Where aesthetics meets engineering
The website of Brackley-based Luzzo Bespoke Limited describes the company as ‘where aesthetics meets engineering’ and, with a customer base that includes luxury brands such as Roll Royce Cars, Bentley, Bugatti, McLaren, Morgan and, Jaguar Land Rover in the automotive world, along with bespoke high-end furniture manufacturer Linley, it is easy to see how this description becomes reality.
The diversity of the products manufactured by Luzzo is dramatic, ranging from machining the minute hands for dashboard clocks, through complete jewel encrusted clocks, with one example containing £40,000 of gemstones alone, to bespoke picnic hampers, and photographic/art installations measuring 5 m tall by 4 m wide for photographer Alistair Morrison’s Adoration Trilogy – Searching for Apollo. With this type of work, much of what Luzzo produces begins life just as a concept, it then works with its clients to develop the idea and turn it into reality.
“Much of what we create are the fine finishing touches that mark one luxury product out from another for an individual customer. By its very nature this means we are not involved in big run production, with batch sizes varying from five-off upwards,” says Alan Sawyer, Sales and Creative Director, Luzzo Bespoke Limited. “As the business has grown machining has become a big part of what we do and, over the past 10 years, the machine shop has developed from having no CNC machines to being virtually fully CNC, including five-axis machines with multiple pallet loading capability. This gives us versatility as we can never be sure what is coming through the door next and, when it does come through the door it is normally needed on short notice. Therefore, flexibility of production is key. Machining is an expensive thing to do, so we now must work smarter, be more efficient, and maximise the available machine capacity. Our palletised machines have the capability of running lights-out, so by investing time, and some money, we can greatly improve efficiency and productivity.”
One of the first area that Luzzo looked at was workholding with the help of WNT (UK)’s Technical Sales Engineer Warren Howard. The key area was maximising spindle run-time which would lead to lights-out machining, with the added bonus of reduced set-up times. The solution from WNT (part of the Ceratizit Group) was to use its ZSG4 centric vice system, which has high clamping forces and a large clamping range. Maximum gripping force is 35 kN allowing maximum metal removal on components gripped on just 3 mm of material. High accuracy, is ensured through the vice design, which features precision matched slides, resulting in repeatability of +/- 0.01mm as well as a totally enclosed clamping system that prevents any swarf ingress to the ballscrew spindle, making it easy to maintain and very reliable in operation. Across its two palletised machines Luzzo is using 160 mm and 300 mm vices, capable of gripping billets up to 163 mm and 303 mm in width respectively. They are also making use of WNT’s MNG Zeropoint baseplates that allows a combination of vices to be used to suit specific applications.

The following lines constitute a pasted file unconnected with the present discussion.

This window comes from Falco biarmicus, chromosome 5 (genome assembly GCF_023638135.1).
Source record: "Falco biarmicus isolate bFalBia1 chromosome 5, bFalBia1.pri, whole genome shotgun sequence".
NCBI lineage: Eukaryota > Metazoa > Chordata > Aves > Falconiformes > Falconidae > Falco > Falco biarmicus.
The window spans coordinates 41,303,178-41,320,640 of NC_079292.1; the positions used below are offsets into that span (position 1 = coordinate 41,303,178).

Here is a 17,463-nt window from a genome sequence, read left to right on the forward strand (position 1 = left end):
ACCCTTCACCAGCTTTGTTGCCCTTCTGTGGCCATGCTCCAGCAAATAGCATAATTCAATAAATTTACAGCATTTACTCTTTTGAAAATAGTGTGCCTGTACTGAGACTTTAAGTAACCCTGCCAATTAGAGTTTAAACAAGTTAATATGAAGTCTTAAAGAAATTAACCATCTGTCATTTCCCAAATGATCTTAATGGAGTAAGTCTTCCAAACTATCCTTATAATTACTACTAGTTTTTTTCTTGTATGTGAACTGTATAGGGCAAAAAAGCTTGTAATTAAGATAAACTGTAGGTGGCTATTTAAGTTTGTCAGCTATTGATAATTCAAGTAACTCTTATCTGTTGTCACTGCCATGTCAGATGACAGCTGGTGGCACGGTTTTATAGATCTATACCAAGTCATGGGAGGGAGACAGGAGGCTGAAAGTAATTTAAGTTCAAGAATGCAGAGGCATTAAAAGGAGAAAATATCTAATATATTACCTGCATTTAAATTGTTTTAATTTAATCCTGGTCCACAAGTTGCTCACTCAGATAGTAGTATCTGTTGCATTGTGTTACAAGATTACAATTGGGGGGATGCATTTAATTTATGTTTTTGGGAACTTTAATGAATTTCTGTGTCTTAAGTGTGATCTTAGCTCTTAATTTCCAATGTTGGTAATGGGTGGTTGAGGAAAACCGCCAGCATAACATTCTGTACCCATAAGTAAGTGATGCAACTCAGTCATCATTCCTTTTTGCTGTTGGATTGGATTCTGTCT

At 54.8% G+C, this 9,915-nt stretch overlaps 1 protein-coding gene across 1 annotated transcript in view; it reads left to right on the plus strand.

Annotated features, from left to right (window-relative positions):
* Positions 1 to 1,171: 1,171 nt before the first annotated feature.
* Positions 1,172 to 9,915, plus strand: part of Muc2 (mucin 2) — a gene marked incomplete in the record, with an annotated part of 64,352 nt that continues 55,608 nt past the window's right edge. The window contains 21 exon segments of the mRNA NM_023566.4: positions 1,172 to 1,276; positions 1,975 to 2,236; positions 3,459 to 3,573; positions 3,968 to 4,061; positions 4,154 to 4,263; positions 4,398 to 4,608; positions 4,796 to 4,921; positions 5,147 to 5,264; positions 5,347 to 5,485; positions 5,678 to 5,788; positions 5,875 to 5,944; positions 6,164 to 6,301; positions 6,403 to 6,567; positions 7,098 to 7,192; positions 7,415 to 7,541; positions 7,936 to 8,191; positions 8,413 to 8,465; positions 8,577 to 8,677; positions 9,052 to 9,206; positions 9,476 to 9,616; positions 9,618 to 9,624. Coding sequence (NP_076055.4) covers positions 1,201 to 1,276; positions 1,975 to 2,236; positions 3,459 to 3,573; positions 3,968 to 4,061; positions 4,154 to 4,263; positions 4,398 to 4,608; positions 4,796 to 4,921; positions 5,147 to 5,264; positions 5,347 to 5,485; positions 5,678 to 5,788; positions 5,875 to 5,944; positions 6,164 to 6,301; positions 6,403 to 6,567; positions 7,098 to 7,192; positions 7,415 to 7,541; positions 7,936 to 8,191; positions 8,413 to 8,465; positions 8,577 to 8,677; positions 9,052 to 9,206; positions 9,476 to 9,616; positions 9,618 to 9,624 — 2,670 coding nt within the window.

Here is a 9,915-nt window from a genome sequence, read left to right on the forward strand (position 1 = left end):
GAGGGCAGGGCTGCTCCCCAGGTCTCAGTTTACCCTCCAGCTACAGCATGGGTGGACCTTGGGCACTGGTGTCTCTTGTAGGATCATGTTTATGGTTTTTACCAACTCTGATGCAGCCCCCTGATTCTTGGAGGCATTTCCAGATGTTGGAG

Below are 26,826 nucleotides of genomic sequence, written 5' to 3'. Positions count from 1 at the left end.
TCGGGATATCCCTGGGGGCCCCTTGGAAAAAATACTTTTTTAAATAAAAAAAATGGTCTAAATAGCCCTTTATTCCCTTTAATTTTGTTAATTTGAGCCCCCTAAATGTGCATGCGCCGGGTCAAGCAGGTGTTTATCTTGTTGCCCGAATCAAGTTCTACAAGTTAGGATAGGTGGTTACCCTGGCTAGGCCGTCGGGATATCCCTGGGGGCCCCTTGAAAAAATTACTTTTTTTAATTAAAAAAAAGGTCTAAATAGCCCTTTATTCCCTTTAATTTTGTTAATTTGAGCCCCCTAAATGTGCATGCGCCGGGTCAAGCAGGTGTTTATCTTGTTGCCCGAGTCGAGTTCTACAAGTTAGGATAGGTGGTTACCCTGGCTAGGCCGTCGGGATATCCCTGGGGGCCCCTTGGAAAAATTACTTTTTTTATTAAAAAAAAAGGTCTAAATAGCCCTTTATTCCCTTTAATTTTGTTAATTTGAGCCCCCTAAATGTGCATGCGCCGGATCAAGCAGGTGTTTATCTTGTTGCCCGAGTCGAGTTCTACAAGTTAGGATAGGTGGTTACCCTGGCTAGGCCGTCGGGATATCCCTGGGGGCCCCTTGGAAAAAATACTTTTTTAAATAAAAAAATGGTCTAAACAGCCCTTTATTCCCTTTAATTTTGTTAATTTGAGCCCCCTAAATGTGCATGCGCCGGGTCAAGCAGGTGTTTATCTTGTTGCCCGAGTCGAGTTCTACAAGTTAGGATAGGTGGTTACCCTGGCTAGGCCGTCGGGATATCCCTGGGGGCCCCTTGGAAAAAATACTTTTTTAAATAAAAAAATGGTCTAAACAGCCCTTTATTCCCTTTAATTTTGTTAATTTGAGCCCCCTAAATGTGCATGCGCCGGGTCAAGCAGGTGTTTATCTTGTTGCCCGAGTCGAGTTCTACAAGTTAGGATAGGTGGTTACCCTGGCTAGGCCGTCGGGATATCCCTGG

“A big advantage of the ZSG4 system is the fact that it is modular. One of our pallet machines, a Mikron XSM 600 has a 42,000 revs/min spindle, but low torque, so it is ideal for high speed finishing, whereas the other, a Mikron HEM 500U has a 20,000 revs/min high torque spindle, which we use for roughing. With the ZSG4 vices we can easily transfer parts from one machine to another, knowing that positional accuracy will be maintained,” says Matt Garrett, five-axis Programmer, Luzzo Bespoke. “The ZSG system opens up many more possibilities to improve efficiency through different set-up solutions. Being confident that we can grip on just 3 mm of material also means we can reduce material wastage without compromising on cutting data.”
With the initial issue of workholding settled, attention then turned to improving metalcutting performance. Again, working closely with WNT’s Warren Howard the engineering team at Luzzo looked to maximise the benefits of its five-axis capability and the Gibbs CAM software with its Volumill ultra-high-performance toolpath option. “We recognised that there were some gains to be made so we had additional training on the software from Tech CADCAM and then called Warren back in to discuss tooling. His suggestion was to switch to WNT’s CCR-Al solid carbide cutters,” says Matt Garrett.
The Circularline CCR-AL are four-flute cutters capable of a high depth of cut and benefit from being used with the trochoidal milling strategy, which makes use of a continuous, high-speed toolpath to maximise metal removal and reduce cycle time. The results of this switch have been significant savings, with one example of machining a part from 7-series aluminium, where 80 per cent of the material is removed from a 200 x 160 by 50 mm billet. The original cycle time was 90 minutes using conventional milling strategies, this was reduced to just 38 minutes through use of the CCR-Al cutters and trochoidal milling. “The benefits we are seeing thanks to the combination of the WNT ZSG4 vices and CCR-Al cutters are brilliant,” says Matt. “This has been helped by the relationship we have develop dover the years with WNT and Warren, who we know is always ready to offer advice and technical support if we need it. We will now expand our use of CCR cutters and trochoidal milling, using it not only on aluminium work, but also titanium and other materials. The cutters, in a variety of flute lengths and corner radii are now being added to our WNT vending machine, so that they are instantly available when we need them.”